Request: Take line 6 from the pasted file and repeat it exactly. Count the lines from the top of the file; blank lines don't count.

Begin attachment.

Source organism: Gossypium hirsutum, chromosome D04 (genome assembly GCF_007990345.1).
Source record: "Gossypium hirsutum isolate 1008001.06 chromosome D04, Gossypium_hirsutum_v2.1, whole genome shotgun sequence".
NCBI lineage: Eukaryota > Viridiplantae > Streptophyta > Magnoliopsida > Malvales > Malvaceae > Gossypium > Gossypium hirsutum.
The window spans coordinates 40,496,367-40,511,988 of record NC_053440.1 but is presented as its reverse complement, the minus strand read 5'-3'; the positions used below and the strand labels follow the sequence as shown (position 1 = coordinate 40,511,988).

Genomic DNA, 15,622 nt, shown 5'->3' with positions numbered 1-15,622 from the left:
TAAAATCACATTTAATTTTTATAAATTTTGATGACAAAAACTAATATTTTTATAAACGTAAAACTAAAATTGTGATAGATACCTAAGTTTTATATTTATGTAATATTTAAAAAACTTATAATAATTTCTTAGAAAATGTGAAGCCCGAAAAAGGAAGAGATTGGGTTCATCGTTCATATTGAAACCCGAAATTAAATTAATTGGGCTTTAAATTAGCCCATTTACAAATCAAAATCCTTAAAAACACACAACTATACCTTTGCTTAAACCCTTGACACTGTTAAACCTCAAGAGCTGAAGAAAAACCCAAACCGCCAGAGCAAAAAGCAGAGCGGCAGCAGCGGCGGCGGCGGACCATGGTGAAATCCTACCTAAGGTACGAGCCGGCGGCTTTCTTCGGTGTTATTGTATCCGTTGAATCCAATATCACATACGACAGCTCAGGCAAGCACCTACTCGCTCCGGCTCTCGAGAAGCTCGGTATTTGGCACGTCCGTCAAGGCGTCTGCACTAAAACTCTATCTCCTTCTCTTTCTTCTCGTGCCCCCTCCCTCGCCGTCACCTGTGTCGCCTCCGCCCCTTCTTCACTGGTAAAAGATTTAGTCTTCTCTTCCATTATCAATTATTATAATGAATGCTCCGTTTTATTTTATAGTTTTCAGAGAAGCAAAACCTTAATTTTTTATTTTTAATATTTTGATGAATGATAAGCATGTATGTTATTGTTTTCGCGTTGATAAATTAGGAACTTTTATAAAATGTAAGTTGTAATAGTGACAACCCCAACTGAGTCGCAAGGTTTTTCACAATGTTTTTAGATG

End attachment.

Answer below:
TAAAATCACATTTAATTTTTATAAATTTTGATGACAAAAACTAATATTTTTATAAACGTAAAACTAAAATTGTGATAGATACCTAAGTTTTATATTTATGTAATATTTAAAAAACTTATAATAATTTCTTAGAAAATGTGAAGCCCGAAAAAGGAAGAGATTGGGTTCATCGTTCATATTGAAACCCGAAATTAAATTAATTGGGCTTTAAATTAGCCCATTTACAAATCAAAATCCTTAAAAACACACAACTATACCTTTGCTTAAACCCTTGACACTGTTAAACCTCAAGAGCTGAAGAAAAACCCAAACCGCCAGAGCAAAAAGCAGAGCGGCAGCAGCGGCGGCGGCGGACCATGGTGAAATCCTACCTAAGGTACGAGCCGGCGGCTTTCTTCGGTGTTATTGTATCCGTTGAATCCAATATCACATACGACAGCTCAGGCAAGCACCTACTCGCTCCGGCTCTCGAGAAGCTCGGTATTTGGCACGTCCGTCAAGGCGTCTGCACTAAAACTCTATCTCCTTCTCTTTCTTCTCGTGCCCCCTCCCTCGCCGTCACCTGTGTCGCCTCCGCCCCTTCTTCACTGGTAAAAGATTTAGTCTTCTCTTCCATTATCAATTATTATAATGAATGCTCCGTTTTATTTTATAGTTTTCAGAGAAGCAAAACCTTAATTTTTTATTTTTAATATTTTGATGAATGATAAGCATGTATGTTATTGTTTTCGCGTTGATAAATTAGGAACTTTTATAAAATGTAAGTTGTAATAGTGACAACCCCAACTGAGTCGCAAGGTTTTTCACAATGTTTTTAGATG